9 Tips for Home Basketry Care

Photo by Timothy Kenney
Photo by Timothy Kenney
August 10, 2020 | Timothy Kenney

The Burke Museum has a lot of baskets in our collection; over 7,000 to be exact. These baskets require constant care and cleaning—we even designed an entire climate controlled room for them. Caretakers in the Culture department work with baskets almost every day to keep them in pristine condition so they can be studied by artists now and by future generations of weavers. Here are some tips for caring for your home basketry collection from the experts at the Burke.

1) Provide a stable environment

While the weather outside will vary widely throughout the year, try to create a stable environment inside your home where the humidity and temperature stay relatively constant. If you can, avoid storing baskets in attics or basements, as attics are often too hot and dry and basements are often too cool and damp. In the cooler months, consider getting a dehumidifier to keep the fibers in your basket from becoming too saturated with water where mold can grow. Some people keep their baskets in display cases, which will help moderate changes in the humidity.

2) Keep baskets out of direct sunlight

Sunlight can quickly change the look and feel of a basket, especially baskets with dyed material. UV radiation will fade the color of dyes and the natural color of plant fibers, so avoid placing baskets anywhere where they spend long periods of time in direct sunlight. If you have many windows, consider placing your baskets in boxes or on a shelf shielded from the sun.

3) Handle baskets carefully

When handling your baskets, it’s important to remember that repeated wear and tear in a specific place can fray or damage the weave pattern. Always use two hands to pick up your basket and place your hands on the walls near the base because these are much stronger and more resistant to fraying. Even if your basket has a handle, hold the basket by the walls because handles will break after repeated use. Some older baskets may have been  treated with arsenic or other chemicals, so consider wearing gloves while handling them. Some baskets will hold their shape well over the years while others start to sag and would benefit greatly by being gently supported from the interior with acid-free tissue paper.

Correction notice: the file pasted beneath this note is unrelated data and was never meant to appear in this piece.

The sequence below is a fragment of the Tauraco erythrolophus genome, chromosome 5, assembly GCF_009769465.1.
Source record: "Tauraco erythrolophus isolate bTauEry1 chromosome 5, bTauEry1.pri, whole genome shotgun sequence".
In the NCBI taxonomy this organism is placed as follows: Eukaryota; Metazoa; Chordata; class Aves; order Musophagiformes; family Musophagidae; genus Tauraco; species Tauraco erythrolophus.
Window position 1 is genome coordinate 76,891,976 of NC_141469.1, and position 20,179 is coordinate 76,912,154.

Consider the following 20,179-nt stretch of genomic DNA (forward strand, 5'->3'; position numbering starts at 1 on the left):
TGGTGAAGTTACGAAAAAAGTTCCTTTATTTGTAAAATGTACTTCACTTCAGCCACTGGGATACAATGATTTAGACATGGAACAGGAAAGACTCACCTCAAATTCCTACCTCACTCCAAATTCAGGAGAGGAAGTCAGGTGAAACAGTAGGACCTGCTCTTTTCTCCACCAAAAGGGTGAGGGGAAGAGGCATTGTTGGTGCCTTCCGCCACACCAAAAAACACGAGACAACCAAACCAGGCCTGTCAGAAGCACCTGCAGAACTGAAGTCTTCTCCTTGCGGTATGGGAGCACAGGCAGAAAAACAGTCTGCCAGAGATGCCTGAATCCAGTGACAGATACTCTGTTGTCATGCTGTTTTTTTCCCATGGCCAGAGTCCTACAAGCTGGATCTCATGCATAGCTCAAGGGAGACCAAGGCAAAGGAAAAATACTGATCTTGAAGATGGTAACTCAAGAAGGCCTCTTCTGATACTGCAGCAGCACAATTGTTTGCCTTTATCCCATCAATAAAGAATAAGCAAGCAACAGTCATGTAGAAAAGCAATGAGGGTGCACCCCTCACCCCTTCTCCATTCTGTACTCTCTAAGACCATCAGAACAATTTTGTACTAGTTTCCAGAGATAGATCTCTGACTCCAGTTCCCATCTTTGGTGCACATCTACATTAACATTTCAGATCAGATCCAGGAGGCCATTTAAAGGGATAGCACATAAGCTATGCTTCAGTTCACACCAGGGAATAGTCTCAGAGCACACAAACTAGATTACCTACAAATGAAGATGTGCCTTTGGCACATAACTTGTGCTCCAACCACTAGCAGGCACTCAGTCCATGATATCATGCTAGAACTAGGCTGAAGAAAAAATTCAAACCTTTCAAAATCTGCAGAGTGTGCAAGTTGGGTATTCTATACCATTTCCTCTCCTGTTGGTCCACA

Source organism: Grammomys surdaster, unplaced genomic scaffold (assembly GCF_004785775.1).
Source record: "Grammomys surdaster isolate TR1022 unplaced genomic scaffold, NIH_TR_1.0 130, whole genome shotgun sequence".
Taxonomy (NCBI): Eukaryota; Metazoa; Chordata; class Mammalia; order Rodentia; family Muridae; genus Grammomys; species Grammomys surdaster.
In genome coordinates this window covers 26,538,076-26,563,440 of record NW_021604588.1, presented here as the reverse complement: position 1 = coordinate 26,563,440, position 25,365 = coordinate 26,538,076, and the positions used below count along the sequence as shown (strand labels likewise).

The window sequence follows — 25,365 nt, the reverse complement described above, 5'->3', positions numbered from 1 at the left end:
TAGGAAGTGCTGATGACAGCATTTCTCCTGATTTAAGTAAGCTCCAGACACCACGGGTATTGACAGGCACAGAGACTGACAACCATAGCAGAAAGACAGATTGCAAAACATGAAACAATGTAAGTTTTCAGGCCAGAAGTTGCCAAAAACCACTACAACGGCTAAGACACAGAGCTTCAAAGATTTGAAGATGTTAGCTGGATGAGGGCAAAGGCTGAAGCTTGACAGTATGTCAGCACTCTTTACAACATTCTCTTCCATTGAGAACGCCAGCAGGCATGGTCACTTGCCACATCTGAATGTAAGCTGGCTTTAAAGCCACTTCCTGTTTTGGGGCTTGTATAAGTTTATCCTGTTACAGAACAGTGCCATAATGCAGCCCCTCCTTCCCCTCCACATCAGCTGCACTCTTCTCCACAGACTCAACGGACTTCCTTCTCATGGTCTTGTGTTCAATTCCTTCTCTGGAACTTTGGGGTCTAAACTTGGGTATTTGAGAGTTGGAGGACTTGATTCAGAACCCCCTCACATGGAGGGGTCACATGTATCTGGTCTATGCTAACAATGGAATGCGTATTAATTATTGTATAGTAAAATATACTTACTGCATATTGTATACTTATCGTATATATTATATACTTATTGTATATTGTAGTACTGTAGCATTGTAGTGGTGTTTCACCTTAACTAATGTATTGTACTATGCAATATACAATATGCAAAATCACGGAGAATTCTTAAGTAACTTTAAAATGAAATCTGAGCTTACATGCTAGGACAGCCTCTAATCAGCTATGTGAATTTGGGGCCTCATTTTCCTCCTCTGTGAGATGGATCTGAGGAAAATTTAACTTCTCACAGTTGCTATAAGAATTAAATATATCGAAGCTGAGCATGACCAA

4) Keep pests away

There are many different pests such as dermestid beetles, clothing moths, and carpet beetles that will eat organic material baskets are made from (plant material, feathers, wool, quills, baleen, etc.), so be sure to check your baskets for damage every six months. To ensure baskets are pest-free, you can put the baskets in a ziploc bag, push all the air out and freeze it for about two weeks. Repeat this freezing and thawing process at least twice, keeping the bagged up the entire time. If you do that every six months, then you’re going to kill any of the bugs that might be eating away at the basketry. It’s important to clean any old insect debris off the basket so you can recognize new insect activity..

5) Don’t get your basket wet

Wet baskets are a playground for mold spores in the air and the Pacific Northwest has a lot of mold ready to find a place to land. Many colored baskets use water soluble dyes that can be washed away or faded by water. If your basket does get wet, be sure to let it dry in an environment that won’t dry out the fibers too much, such as a shaded area of your home or a room with humidity control.

6) Clean dust off your basket

Using a clean, soft artist's brush, feel encouraged to gently brush the dust off of your baskets. A very light vacuuming with a micro-attachment kit can also work well. Most baskets don’t need deep cleaning, so regular dusting should be all that most baskets need to maintain their vibrance.

7) Make ID tags for your basket

In the museum, every single piece in the collection has its own identification tag with all the information known about it. This helps us find specific baskets in the collection and for visiting artists to learn about the history of that piece—who made it, where it came from, what materials it’s made out of. Consider doing this for baskets in your own collection. It could also help you learn new things about your own baskets!

8) Keep hand sanitizer away from baskets

During the Covid-19 pandemic, we’re all using more hand sanitizer than ever, so be sure to wash your hands before handling your baskets. Sanitizer could leave a residue on the fibers that will be difficult to remove later on and it could also leach natural and dyed colors from the fibers.

9) Seek out an expert for repairs

Baskets are often made from natural materials and sometimes damage is unavoidable, but be sure to seek out an expert when repairing your baskets. Sometimes trying to repair them on your own can make the damage worse unintentionally . If a basket starts to fray or a piece breaks off, be sure to save it in a safe place and consult an expert.